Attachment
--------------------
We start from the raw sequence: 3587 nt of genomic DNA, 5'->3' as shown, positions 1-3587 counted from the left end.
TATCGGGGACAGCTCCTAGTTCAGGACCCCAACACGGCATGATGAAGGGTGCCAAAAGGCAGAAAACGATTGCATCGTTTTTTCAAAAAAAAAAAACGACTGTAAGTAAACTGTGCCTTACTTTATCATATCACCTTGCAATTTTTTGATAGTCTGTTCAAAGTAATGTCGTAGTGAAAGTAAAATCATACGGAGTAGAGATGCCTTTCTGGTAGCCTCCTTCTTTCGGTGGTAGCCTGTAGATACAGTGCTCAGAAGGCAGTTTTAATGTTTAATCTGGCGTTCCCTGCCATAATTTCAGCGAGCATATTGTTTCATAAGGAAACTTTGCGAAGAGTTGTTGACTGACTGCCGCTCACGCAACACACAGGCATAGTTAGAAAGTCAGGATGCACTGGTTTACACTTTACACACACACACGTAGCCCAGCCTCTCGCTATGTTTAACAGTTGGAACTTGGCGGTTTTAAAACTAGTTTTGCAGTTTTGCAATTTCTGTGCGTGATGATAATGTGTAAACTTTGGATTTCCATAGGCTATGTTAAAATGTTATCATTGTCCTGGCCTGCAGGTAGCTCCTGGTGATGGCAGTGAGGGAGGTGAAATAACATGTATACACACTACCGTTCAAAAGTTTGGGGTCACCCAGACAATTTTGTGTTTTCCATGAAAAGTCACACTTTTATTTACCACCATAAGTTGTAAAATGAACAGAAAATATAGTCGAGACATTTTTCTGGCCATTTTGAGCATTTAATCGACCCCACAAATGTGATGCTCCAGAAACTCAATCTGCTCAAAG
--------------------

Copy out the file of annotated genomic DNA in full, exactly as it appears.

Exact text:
We start from the raw sequence: 3587 nt of genomic DNA, 5'->3' as shown, positions 1-3587 counted from the left end.
TATCGGGGACAGCTCCTAGTTCAGGACCCCAACACGGCATGATGAAGGGTGCCAAAAGGCAGAAAACGATTGCATCGTTTTTTCAAAAAAAAAAAACGACTGTAAGTAAACTGTGCCTTACTTTATCATATCACCTTGCAATTTTTTGATAGTCTGTTCAAAGTAATGTCGTAGTGAAAGTAAAATCATACGGAGTAGAGATGCCTTTCTGGTAGCCTCCTTCTTTCGGTGGTAGCCTGTAGATACAGTGCTCAGAAGGCAGTTTTAATGTTTAATCTGGCGTTCCCTGCCATAATTTCAGCGAGCATATTGTTTCATAAGGAAACTTTGCGAAGAGTTGTTGACTGACTGCCGCTCACGCAACACACAGGCATAGTTAGAAAGTCAGGATGCACTGGTTTACACTTTACACACACACACGTAGCCCAGCCTCTCGCTATGTTTAACAGTTGGAACTTGGCGGTTTTAAAACTAGTTTTGCAGTTTTGCAATTTCTGTGCGTGATGATAATGTGTAAACTTTGGATTTCCATAGGCTATGTTAAAATGTTATCATTGTCCTGGCCTGCAGGTAGCTCCTGGTGATGGCAGTGAGGGAGGTGAAATAACATGTATACACACTACCGTTCAAAAGTTTGGGGTCACCCAGACAATTTTGTGTTTTCCATGAAAAGTCACACTTTTATTTACCACCATAAGTTGTAAAATGAACAGAAAATATAGTCGAGACATTTTTCTGGCCATTTTGAGCATTTAATCGACCCCACAAATGTGATGCTCCAGAAACTCAATCTGCTCAAAG